Currency made of cotton and linen rag paper absorb infrared light. When testing characteristics of a bill, the bill to be tested is placed on the base 20 over the receiving module 34. Then, the display 10 is pivoted towards a closed position so that infrared light from the sending module 32 strikes and then passes through the bill to the receiving module 34. As the emitted infrared light beam is partially absorbed by the bill, the received infrared light, which penetrates through the bill, is weaker than the emitted infrared light. The receiving module 34 transmits a signal indicating an intensity of the received infrared light to the controller 36. The controller 36 receives and compares the signal with a desired signal stored in the memory 38. A result of the comparison made by the controller 36 is then transmitted to the output device 30, and the output device 30 outputs an audio and/or visual result based on the result.

Referring also to FIG. 3, a portable computer in accordance with a second embodiment, similar to the first embodiment, includes the display 10 and the base 20 of the first embodiment. Also referring to FIG. 4, the portable computer incorporates a sending module 42, a receiving module 44, a controller 46, a memory 48, and an output device 40. The sending module 42 is fixed to the display 10, while the receiving module 44 is fixed to the base 20. The sending module 42 and the receiving module 44 face each other in a closed state of the portable computer. The receiving module 44 receives signals from the sending module 42. The signals are successively transmitted to the controller 46. The memory 48, storing desired characteristics of a bill is accessible by the controller 46. The output device 40 indicates a result obtained by the controller 46 and transmitted thereto.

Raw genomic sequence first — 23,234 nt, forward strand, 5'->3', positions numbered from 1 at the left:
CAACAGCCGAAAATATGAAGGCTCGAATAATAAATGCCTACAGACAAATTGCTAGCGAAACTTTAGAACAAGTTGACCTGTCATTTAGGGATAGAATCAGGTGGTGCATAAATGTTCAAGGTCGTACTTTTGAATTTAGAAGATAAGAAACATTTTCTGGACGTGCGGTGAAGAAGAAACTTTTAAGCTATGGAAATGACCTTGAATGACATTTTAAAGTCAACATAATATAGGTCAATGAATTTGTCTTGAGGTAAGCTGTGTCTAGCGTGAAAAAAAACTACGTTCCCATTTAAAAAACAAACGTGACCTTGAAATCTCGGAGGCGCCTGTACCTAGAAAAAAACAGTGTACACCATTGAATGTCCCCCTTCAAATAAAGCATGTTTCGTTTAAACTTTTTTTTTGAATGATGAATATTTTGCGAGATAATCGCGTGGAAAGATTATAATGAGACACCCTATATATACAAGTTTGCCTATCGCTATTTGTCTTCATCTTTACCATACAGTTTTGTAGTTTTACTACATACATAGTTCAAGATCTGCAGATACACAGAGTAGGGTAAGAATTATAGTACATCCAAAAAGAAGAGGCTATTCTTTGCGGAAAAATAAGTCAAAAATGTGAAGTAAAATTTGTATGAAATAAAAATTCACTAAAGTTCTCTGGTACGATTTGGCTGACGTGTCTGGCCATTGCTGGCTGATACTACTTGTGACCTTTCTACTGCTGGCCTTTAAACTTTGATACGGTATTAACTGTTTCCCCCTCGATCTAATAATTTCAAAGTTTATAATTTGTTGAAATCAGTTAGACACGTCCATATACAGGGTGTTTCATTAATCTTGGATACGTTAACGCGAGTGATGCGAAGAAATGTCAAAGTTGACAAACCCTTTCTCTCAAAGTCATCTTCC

The sending module 42 includes a first emitter 422 and a second emitter 424. The receiving module 44 includes a first receiver 442 and a second receiver 444 respectively corresponding to the first emitter 422 and the second emitter 424. The first emitter 422 and the first receiver 442 cooperate to construct a first optical sensing system used as a switch for the second emitter 424 and the second receiver 444. The second emitter 424 and the second receiver 444 cooperate to construct a second optical sensing system used as a bill validating system.

The first optical sensing system may be a combination of an infrared light/visible light emitting diode and a photosensitive transistor. When the emitted light from the first emitter 422 to the first receiver 442 is obstructed by a bill, a signal transmitted from the first receiver 442 to the controller 46 is greatly weakened. Meanwhile, the controller 46 activates the second emitter 424 and the second receiver 444.

The second optical sensing system of the second emitter 424 and the second receiver 444 can be an infrared light penetrability detecting system. As a color and a thickness of ink printed on the bill affect the infrared light penetrability, mathematical manipulation and comparison analysis is done to achieve an accurate result. An amplifier 45 and a shaper 47 are sequentially provided to deal with an output signal of the second receiver 444. The output signal is subsequently transmitted to the controller 46 to be compared with a desired signal stored in the memory 48, after being amplified by the amplifier 45 and shaped by the shaper 47. A comparison result of the controller 46 is transmitted to the output device 40, for an indication of the result.

When the bill is removed, the emitted light of the first emitter 422 is transmitted to the first receiver 442 without being obstructed. A signal transmitted from the first receiver 442 to the controller 46 is strengthened, and the controller 46 shuts off the second emitter 424.